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Oceania

Papua New Guinea

A map of Papua New GuineaA map of Papua New Guinea Lying a hundred kilometres or so off Australia's northernmost tip is the island of New Guinea. The western half is part of Indonesia. The eastern portion is independent Papua New Guinea. It also includes the islands of New Ireland, New Britain and Bougainville. A mountain range runs east-west across New Guinea. The rugged slopes are covered by dense rainforest. Near the coast are grasslands and mangrove swamps. Close to the Equator, Papua New Guinea has a tropical climate. Higher up in the mountains, conditions are cooler.


A map of Papua New GuineaA map of Papua New Guinea


A Huli man from the southeastA Huli man from the southeast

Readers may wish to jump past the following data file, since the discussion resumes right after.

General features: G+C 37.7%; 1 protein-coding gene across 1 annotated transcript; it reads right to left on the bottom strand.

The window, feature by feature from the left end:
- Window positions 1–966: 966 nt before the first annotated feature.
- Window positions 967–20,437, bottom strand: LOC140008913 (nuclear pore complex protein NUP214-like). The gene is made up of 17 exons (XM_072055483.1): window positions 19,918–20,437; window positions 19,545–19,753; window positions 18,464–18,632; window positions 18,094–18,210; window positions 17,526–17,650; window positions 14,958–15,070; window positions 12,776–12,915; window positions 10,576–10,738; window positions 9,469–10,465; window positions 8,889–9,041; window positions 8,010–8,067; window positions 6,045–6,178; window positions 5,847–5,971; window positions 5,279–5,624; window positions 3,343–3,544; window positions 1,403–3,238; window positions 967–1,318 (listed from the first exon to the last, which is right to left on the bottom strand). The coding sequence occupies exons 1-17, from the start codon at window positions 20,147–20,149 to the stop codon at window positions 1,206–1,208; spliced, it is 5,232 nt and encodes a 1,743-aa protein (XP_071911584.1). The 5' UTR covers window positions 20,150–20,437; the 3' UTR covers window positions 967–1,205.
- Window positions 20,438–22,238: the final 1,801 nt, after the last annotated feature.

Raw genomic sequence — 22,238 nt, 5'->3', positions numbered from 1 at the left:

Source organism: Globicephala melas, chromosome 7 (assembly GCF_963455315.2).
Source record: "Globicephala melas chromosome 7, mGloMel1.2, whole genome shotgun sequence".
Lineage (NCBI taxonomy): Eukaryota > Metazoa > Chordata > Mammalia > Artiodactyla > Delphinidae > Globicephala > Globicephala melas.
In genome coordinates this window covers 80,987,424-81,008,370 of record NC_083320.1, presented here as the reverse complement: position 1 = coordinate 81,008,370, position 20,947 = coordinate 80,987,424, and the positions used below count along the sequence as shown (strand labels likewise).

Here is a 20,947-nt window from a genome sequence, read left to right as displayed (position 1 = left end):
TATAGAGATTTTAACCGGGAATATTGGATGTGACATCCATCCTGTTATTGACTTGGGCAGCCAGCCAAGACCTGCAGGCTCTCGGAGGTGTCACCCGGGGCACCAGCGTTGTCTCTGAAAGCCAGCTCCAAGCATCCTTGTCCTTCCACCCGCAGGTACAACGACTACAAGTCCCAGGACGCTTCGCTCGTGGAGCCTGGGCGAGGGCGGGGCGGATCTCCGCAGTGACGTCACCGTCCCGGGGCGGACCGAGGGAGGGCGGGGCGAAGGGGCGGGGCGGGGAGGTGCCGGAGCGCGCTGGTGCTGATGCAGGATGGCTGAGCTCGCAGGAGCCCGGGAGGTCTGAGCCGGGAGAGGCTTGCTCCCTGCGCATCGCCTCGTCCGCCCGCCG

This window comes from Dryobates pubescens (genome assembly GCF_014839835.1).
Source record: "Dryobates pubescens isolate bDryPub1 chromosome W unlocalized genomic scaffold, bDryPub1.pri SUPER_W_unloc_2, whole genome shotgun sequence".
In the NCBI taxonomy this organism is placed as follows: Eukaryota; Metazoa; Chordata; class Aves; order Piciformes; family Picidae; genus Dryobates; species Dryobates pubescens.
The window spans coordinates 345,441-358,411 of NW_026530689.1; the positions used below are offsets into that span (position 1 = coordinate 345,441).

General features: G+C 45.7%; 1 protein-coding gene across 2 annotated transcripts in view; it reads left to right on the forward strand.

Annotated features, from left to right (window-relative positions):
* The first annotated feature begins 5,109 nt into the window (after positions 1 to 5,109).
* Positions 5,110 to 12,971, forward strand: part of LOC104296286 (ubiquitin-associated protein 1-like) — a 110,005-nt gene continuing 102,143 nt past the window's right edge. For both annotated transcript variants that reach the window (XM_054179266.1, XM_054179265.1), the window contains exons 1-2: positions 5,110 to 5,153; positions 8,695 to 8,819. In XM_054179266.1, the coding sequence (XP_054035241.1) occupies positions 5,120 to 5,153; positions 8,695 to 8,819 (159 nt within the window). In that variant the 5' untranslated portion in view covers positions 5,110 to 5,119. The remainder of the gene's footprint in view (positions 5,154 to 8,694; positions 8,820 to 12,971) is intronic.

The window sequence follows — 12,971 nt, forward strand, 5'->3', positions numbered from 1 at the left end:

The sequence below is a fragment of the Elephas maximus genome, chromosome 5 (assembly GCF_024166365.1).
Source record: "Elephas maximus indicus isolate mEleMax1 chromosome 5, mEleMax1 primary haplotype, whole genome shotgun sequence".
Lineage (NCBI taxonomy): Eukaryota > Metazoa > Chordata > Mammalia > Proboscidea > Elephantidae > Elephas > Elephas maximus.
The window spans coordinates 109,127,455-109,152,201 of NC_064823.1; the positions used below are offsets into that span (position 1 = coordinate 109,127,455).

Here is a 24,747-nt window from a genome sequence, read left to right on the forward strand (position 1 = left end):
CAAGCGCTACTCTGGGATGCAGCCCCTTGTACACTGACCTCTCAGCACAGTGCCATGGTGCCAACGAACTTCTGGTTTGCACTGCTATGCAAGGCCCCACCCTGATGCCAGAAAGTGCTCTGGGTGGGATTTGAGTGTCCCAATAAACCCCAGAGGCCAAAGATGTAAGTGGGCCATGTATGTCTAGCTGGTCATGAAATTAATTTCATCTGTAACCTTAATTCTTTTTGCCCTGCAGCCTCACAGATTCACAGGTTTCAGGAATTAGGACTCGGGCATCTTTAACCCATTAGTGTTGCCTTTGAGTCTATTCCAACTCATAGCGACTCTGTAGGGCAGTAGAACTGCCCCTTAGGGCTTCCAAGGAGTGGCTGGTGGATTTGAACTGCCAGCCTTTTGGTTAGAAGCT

People

The largest ethnic group are Papuans, descended from people who arrived in the islands from Southeast Asia tens of thousands of years ago. Others are Austronesian peoples who arrived in the last 4000 years. Although more than 800 languages are spoken in the country, nearly everyone uses a language called Tok Pisin (pidgin) to speak with one another.

Most of the population still lives in small tribal villages. These are often remote, separated by mountains or forests. Each community speaks a different language and has its own culture and traditions. They farm, hunt and fish to feed their families, just as there ancestors did before them thousands of years ago.

In November 2000, the government evacuated 1000 residents of Papua New Guinea’s Duke of York islands. The islands are just a few metres above above sea level, and the villagers' houses were being engulfed by higher and higher tides.  

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